Email updates

Keep up to date with the latest news and content from BMC Cancer and BioMed Central.

Open Access Highly Accessed Research article

Cell cycle regulation by the Wee1 Inhibitor PD0166285, Pyrido [2,3-d] pyimidine, in the B16 mouse melanoma cell line

Osamu Hashimoto12*, Masako Shinkawa1, Takuji Torimura12, Toru Nakamura12, Karuppaiyah Selvendiran1, Masaharu Sakamoto12, Hironori Koga12, Takato Ueno1 and Michio Sata12

Author Affiliations

1 Liver Cancer Division, Research Center for innovatve cancer therapy and Center of the 21st century COE program for medical Science, Kurume University, Kurume, Japan

2 The division of Gastroenterology, Internal Medicine, Kurume University of medicine, Kurume, Japan

For all author emails, please log on.

BMC Cancer 2006, 6:292  doi:10.1186/1471-2407-6-292

Published: 19 December 2006

Abstract

Background

Wee1 kinase plays a critical role in maintaining G2 arrest through its inhibitory phosphorylation of cdc2. In previous reports, a pyridopyrimidine molecule PD0166285 was identified to inhibit Wee1 activity at nanomolar concentrations. This G2 checkpoint abrogation by PD0166285 was demonstrated to kill cancer cells, there at a toxic highest dose of 0.5 μM in some cell lines for exposure periods of no longer than 6 hours. The deregulated cell cycle progression may have ultimately damaged the cancer cells. We herein report one of the mechanism by which PD0166285 leads to cell death in the B16 mouse melanoma cell line.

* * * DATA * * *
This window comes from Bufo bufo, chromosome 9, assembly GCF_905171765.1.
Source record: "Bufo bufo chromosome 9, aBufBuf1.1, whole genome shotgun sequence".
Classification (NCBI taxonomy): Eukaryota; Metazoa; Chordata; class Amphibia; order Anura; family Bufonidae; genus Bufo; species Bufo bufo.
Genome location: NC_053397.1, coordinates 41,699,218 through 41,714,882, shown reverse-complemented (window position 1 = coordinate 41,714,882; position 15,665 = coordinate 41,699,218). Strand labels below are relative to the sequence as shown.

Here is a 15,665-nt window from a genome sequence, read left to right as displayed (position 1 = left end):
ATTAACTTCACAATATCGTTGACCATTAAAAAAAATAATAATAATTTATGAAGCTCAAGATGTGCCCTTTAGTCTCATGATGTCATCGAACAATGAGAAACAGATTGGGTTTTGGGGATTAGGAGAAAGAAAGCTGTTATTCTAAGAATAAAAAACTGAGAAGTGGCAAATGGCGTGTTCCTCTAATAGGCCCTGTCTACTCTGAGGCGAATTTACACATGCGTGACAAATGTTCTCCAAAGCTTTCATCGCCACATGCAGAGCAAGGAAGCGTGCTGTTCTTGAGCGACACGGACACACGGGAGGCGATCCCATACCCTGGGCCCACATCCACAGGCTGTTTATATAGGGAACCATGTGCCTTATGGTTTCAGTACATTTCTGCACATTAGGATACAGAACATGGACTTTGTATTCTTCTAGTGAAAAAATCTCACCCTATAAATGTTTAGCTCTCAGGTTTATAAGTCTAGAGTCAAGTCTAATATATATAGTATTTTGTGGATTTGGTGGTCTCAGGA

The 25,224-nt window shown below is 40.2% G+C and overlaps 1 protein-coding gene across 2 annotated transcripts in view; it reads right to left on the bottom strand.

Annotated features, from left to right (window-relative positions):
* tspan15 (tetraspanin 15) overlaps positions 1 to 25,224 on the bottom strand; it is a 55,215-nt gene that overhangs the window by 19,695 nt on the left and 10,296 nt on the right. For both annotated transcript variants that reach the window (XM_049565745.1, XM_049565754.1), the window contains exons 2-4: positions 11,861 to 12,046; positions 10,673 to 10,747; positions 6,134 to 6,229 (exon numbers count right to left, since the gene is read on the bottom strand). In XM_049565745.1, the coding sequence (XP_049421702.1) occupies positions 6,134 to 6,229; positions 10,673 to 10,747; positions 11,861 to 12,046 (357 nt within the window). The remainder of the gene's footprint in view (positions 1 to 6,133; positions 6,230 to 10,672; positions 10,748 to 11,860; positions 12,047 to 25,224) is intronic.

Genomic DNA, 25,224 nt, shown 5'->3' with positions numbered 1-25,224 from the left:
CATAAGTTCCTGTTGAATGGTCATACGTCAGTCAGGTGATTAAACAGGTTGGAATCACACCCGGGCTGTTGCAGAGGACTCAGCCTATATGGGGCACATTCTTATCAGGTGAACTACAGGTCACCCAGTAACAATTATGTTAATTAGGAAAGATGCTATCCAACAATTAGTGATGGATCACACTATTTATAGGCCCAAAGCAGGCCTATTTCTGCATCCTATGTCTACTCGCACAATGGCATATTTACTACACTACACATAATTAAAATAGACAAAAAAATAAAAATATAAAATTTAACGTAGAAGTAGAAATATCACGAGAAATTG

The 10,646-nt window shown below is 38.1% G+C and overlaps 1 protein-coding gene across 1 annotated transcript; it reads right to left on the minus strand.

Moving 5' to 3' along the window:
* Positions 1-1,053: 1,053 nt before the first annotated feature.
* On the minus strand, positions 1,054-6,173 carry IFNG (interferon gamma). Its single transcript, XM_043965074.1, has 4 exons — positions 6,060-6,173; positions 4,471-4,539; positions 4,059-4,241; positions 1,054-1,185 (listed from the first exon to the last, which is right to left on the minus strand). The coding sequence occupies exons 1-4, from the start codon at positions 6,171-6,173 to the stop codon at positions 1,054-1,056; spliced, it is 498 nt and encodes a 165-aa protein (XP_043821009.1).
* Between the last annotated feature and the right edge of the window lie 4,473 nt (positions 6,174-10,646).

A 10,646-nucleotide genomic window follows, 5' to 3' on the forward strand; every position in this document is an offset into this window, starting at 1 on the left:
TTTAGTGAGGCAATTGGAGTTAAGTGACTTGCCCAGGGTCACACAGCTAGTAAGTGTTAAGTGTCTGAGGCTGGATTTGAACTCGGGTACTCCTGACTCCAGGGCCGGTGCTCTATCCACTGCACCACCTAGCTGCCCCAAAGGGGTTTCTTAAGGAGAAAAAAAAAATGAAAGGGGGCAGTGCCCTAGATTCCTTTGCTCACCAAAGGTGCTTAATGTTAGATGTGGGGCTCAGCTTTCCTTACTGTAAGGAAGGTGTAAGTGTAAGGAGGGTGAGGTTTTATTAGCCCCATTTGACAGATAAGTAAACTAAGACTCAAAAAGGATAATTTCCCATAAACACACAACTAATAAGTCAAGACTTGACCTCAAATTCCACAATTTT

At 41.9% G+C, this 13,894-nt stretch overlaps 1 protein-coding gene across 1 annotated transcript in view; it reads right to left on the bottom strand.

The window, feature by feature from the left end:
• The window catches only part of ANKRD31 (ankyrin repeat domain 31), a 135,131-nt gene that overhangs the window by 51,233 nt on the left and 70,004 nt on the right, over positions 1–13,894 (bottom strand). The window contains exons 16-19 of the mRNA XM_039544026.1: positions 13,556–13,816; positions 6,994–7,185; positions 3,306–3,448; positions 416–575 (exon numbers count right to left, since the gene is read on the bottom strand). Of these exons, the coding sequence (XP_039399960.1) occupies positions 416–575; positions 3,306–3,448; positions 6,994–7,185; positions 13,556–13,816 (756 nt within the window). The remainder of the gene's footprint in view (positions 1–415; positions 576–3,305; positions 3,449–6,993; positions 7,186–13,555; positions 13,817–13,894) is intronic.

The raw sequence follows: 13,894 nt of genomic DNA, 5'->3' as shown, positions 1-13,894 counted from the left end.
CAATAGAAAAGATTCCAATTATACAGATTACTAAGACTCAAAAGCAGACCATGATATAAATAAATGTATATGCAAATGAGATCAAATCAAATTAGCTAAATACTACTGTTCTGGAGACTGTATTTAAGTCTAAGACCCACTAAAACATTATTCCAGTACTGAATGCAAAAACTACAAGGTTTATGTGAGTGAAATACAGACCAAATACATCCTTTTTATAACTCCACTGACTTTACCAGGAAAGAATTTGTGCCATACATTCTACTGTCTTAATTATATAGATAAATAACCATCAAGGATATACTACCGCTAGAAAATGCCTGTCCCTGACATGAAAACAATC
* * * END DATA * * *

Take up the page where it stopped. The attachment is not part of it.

Methods

Tumor cell proliferation was determined by counting cell numbers. Cell cycle distribution was determined by flow cytometry. Morphogenesis analysis such as microtubule stabilization, Wee1 distribution, and cyclin B location were observed by immunofluorescence confocal microscopy. An immunoblot analysis of cdc2-Tyr15, cyclin D, E, p16, 21, 27, and Rb. A real-time PCR of the mRNA of cyclin D were completed.

Results

In our experiment, B16 cells also dramatically abrogated the G2 checkpoint and were found to arrest in the early G1 phase by treatment with 0.5 μM for 4 hours observed by flow cytometry. Cyclin D mRNA decreased within 4 hours observed by Real-time PCR. Rb was dephosphrylated for 24 hours. However, B16 cells did not undergo cell death after 0.5 μM treatment for 24 hours. Immnofluoscence microscopy showed that the cells become round and small in the morphogenesis. More interesting phenomena were that microtubule stabilization was blocked, and Wee1 distribution was restricted after treatment for 4 hours.

Conclusion

We analyzed the effect of Wee1 inhibitor PD0166285 described first by Wang in the G2 transition in the B16 melanoma cell line. The inhibitor PD0166285 abrogated G2/M checkpoint inducing early cell division. Moreover, we found that the treatment of cells with the inhibitor is related to microtubule stabilization and decrease in cyclin D transcription. These effects together suggest that Wee1 inhibitor may thus be a potentially useful anti-cancer therapy.